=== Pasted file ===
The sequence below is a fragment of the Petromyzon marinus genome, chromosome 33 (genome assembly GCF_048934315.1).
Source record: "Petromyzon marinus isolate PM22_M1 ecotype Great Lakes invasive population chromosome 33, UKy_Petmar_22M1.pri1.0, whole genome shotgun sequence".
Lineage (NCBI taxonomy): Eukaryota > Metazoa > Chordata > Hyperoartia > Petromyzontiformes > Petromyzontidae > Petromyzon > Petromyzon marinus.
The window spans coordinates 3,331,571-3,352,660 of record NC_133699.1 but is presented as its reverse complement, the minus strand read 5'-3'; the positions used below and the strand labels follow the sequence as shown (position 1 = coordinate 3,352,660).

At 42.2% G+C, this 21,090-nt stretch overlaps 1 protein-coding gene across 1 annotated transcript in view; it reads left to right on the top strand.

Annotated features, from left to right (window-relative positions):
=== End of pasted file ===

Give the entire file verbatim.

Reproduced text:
The sequence below is a fragment of the Petromyzon marinus genome, chromosome 33 (genome assembly GCF_048934315.1).
Source record: "Petromyzon marinus isolate PM22_M1 ecotype Great Lakes invasive population chromosome 33, UKy_Petmar_22M1.pri1.0, whole genome shotgun sequence".
Lineage (NCBI taxonomy): Eukaryota > Metazoa > Chordata > Hyperoartia > Petromyzontiformes > Petromyzontidae > Petromyzon > Petromyzon marinus.
The window spans coordinates 3,331,571-3,352,660 of record NC_133699.1 but is presented as its reverse complement, the minus strand read 5'-3'; the positions used below and the strand labels follow the sequence as shown (position 1 = coordinate 3,352,660).

At 42.2% G+C, this 21,090-nt stretch overlaps 1 protein-coding gene across 1 annotated transcript in view; it reads left to right on the top strand.

Annotated features, from left to right (window-relative positions):